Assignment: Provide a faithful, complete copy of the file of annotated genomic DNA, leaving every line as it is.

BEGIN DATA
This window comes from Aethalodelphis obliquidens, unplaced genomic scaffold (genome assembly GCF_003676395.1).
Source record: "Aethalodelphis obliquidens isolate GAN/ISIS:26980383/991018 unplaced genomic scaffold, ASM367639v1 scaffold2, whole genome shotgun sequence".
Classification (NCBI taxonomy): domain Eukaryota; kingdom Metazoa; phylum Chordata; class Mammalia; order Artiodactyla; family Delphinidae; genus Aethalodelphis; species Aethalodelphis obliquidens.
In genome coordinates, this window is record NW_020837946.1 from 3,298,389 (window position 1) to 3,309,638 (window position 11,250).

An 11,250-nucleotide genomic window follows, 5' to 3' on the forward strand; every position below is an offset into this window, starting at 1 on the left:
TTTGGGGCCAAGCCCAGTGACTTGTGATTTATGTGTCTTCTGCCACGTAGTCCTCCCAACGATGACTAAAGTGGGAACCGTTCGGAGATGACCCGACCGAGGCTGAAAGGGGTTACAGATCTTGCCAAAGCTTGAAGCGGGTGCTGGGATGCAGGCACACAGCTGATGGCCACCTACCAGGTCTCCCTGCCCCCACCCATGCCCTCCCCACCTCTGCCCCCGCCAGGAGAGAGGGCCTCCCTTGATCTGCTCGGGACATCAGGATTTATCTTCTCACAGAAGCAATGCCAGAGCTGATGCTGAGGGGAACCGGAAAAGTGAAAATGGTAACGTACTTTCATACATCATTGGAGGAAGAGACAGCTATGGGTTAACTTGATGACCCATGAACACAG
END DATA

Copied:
This window comes from Aethalodelphis obliquidens, unplaced genomic scaffold (genome assembly GCF_003676395.1).
Source record: "Aethalodelphis obliquidens isolate GAN/ISIS:26980383/991018 unplaced genomic scaffold, ASM367639v1 scaffold2, whole genome shotgun sequence".
Classification (NCBI taxonomy): domain Eukaryota; kingdom Metazoa; phylum Chordata; class Mammalia; order Artiodactyla; family Delphinidae; genus Aethalodelphis; species Aethalodelphis obliquidens.
In genome coordinates, this window is record NW_020837946.1 from 3,298,389 (window position 1) to 3,309,638 (window position 11,250).

An 11,250-nucleotide genomic window follows, 5' to 3' on the forward strand; every position below is an offset into this window, starting at 1 on the left:
TTTGGGGCCAAGCCCAGTGACTTGTGATTTATGTGTCTTCTGCCACGTAGTCCTCCCAACGATGACTAAAGTGGGAACCGTTCGGAGATGACCCGACCGAGGCTGAAAGGGGTTACAGATCTTGCCAAAGCTTGAAGCGGGTGCTGGGATGCAGGCACACAGCTGATGGCCACCTACCAGGTCTCCCTGCCCCCACCCATGCCCTCCCCACCTCTGCCCCCGCCAGGAGAGAGGGCCTCCCTTGATCTGCTCGGGACATCAGGATTTATCTTCTCACAGAAGCAATGCCAGAGCTGATGCTGAGGGGAACCGGAAAAGTGAAAATGGTAACGTACTTTCATACATCATTGGAGGAAGAGACAGCTATGGGTTAACTTGATGACCCATGAACACAG